Fr Delaney’s book “The Sin of Birth Control”

Excerpts from the book “THE SIN OF BIRTH CONTROL” by Fr. John P. Delaney, S.J.

[Note that the book was published in 1956: the “rhythm” (natural family planning) method has since been superseded by or replaced with much more accurate, more effective and easier to use NFP methods.]

…The above-mentioned couples are only two of dozens of couples who came to me each year asking about birth control.  Maybe they are not typical, maybe they seem extreme, but I deliberately singled them out because they can best illustrate the stand of the Catholic Church concerning this matter.

If my experience is any gauge, the majority of Catholic couples seem woefully ignorant about this stand.  Many of them, for instance, do not know that the use of contraceptives ―and these include drugs and syringes and what-have-you― is banned.  Many who know this, however, are not aware that withdrawal is equally condemned. They do not know that the only system permitted by the Church ―and this only for good reason― is the natural or rhythm method.  And this only with the consent of a priest.

Lest there be misunderstanding, the rhythm method is that which calls for sexual abstinence during that period in the wife’s cycle when she is supposed to be most fertile.  Doctors can explain more or less accurately when this period is.  Any other method which calls for external aids is prohibited under pain of mortal sin.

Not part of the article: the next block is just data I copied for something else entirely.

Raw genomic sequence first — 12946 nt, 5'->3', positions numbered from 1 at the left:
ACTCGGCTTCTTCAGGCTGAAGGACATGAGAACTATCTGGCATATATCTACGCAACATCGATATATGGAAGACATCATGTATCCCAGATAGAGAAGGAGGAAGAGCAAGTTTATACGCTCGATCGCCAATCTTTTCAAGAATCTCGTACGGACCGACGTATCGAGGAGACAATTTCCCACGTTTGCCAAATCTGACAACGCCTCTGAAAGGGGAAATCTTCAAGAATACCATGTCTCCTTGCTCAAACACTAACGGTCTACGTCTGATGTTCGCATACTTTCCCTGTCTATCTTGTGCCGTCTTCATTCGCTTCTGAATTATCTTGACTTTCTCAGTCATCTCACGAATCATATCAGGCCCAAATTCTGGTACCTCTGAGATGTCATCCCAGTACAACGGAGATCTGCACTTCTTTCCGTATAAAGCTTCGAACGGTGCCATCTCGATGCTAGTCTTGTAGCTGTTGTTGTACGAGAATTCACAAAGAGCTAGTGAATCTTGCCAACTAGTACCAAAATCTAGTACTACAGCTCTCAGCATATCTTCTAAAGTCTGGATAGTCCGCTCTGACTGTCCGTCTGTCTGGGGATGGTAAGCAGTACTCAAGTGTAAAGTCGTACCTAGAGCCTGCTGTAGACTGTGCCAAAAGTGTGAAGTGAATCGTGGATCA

Now, what is the good reason when the rhythm method may be used? There are, actually, two.  Let us take them separately.

The first is the poor health of the mother and, to a certain extent, the poor health of the father.  If an honest, scrupulous doctor is convinced, for instance, that childbirth would seriously endanger a mother’s life, then there is every reason for the couple involved to abstain from using their matrimonial rights during the fertile periods.  There must, however, be a genuine danger.  It should be real and not imagined.

Far too often, couples come to me asking to be allowed to use the rhythm method because “another delivery would just about kill her, Father,” or “she’s not strong enough to stand up under strain of minding an infant.”  In all these instances, I always ask them if they have seen a doctor, a reputable, ethical Catholic doctor.  If they have not, I invariably tell them to see one and then come to me.  If they have been, then I satisfy myself that that, indeed, has been the doctor’s verdict.

When the health of the father is involved, my stand is this: if his condition seriously impairs, or completely nullifies, his earning capacity, then certainly there is good reason to practise natural birth control.  And that brings us to the second requirement―financial difficulty.